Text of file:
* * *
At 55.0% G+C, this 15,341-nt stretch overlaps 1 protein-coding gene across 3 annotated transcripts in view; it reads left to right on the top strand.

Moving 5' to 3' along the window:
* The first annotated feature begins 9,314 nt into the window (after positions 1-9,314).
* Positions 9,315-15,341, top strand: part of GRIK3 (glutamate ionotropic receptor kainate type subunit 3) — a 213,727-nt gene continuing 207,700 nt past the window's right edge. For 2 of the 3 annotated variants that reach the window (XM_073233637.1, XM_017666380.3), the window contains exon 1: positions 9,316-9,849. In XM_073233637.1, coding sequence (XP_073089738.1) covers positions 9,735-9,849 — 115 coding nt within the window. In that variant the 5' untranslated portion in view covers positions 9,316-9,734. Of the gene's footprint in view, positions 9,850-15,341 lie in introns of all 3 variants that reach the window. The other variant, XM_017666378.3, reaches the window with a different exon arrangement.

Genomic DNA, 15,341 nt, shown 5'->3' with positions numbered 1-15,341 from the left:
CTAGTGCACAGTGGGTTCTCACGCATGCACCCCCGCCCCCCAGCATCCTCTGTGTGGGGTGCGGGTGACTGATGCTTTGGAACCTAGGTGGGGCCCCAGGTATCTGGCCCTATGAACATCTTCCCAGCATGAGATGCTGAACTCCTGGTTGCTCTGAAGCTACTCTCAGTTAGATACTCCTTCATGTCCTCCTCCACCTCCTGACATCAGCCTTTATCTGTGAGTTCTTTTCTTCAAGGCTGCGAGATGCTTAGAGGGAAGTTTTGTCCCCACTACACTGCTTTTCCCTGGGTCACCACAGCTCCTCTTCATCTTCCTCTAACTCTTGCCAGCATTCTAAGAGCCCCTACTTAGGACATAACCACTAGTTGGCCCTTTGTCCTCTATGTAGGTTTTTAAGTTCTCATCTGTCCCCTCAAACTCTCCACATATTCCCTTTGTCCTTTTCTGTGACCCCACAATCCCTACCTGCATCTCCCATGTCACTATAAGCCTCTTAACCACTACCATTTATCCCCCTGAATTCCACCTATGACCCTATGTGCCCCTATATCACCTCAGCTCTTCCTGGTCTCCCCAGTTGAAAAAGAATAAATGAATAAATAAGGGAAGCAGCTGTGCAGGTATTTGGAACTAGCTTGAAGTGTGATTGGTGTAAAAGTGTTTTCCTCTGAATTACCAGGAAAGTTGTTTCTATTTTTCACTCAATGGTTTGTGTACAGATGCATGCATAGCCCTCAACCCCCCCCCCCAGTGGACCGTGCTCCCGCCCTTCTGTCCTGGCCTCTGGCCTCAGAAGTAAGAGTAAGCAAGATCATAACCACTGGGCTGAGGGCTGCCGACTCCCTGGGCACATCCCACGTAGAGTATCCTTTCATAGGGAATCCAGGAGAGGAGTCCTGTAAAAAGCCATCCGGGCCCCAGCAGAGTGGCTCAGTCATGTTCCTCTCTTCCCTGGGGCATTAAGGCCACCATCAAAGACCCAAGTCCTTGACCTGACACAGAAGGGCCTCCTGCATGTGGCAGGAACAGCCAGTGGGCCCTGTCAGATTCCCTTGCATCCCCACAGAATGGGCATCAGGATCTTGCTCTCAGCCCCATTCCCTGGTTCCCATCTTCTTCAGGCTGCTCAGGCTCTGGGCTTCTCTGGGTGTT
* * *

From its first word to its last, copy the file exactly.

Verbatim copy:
At 55.0% G+C, this 15,341-nt stretch overlaps 1 protein-coding gene across 3 annotated transcripts in view; it reads left to right on the top strand.

Moving 5' to 3' along the window:
* The first annotated feature begins 9,314 nt into the window (after positions 1-9,314).
* Positions 9,315-15,341, top strand: part of GRIK3 (glutamate ionotropic receptor kainate type subunit 3) — a 213,727-nt gene continuing 207,700 nt past the window's right edge. For 2 of the 3 annotated variants that reach the window (XM_073233637.1, XM_017666380.3), the window contains exon 1: positions 9,316-9,849. In XM_073233637.1, coding sequence (XP_073089738.1) covers positions 9,735-9,849 — 115 coding nt within the window. In that variant the 5' untranslated portion in view covers positions 9,316-9,734. Of the gene's footprint in view, positions 9,850-15,341 lie in introns of all 3 variants that reach the window. The other variant, XM_017666378.3, reaches the window with a different exon arrangement.

Genomic DNA, 15,341 nt, shown 5'->3' with positions numbered 1-15,341 from the left:
CTAGTGCACAGTGGGTTCTCACGCATGCACCCCCGCCCCCCAGCATCCTCTGTGTGGGGTGCGGGTGACTGATGCTTTGGAACCTAGGTGGGGCCCCAGGTATCTGGCCCTATGAACATCTTCCCAGCATGAGATGCTGAACTCCTGGTTGCTCTGAAGCTACTCTCAGTTAGATACTCCTTCATGTCCTCCTCCACCTCCTGACATCAGCCTTTATCTGTGAGTTCTTTTCTTCAAGGCTGCGAGATGCTTAGAGGGAAGTTTTGTCCCCACTACACTGCTTTTCCCTGGGTCACCACAGCTCCTCTTCATCTTCCTCTAACTCTTGCCAGCATTCTAAGAGCCCCTACTTAGGACATAACCACTAGTTGGCCCTTTGTCCTCTATGTAGGTTTTTAAGTTCTCATCTGTCCCCTCAAACTCTCCACATATTCCCTTTGTCCTTTTCTGTGACCCCACAATCCCTACCTGCATCTCCCATGTCACTATAAGCCTCTTAACCACTACCATTTATCCCCCTGAATTCCACCTATGACCCTATGTGCCCCTATATCACCTCAGCTCTTCCTGGTCTCCCCAGTTGAAAAAGAATAAATGAATAAATAAGGGAAGCAGCTGTGCAGGTATTTGGAACTAGCTTGAAGTGTGATTGGTGTAAAAGTGTTTTCCTCTGAATTACCAGGAAAGTTGTTTCTATTTTTCACTCAATGGTTTGTGTACAGATGCATGCATAGCCCTCAACCCCCCCCCCCAGTGGACCGTGCTCCCGCCCTTCTGTCCTGGCCTCTGGCCTCAGAAGTAAGAGTAAGCAAGATCATAACCACTGGGCTGAGGGCTGCCGACTCCCTGGGCACATCCCACGTAGAGTATCCTTTCATAGGGAATCCAGGAGAGGAGTCCTGTAAAAAGCCATCCGGGCCCCAGCAGAGTGGCTCAGTCATGTTCCTCTCTTCCCTGGGGCATTAAGGCCACCATCAAAGACCCAAGTCCTTGACCTGACACAGAAGGGCCTCCTGCATGTGGCAGGAACAGCCAGTGGGCCCTGTCAGATTCCCTTGCATCCCCACAGAATGGGCATCAGGATCTTGCTCTCAGCCCCATTCCCTGGTTCCCATCTTCTTCAGGCTGCTCAGGCTCTGGGCTTCTCTGGGTGTT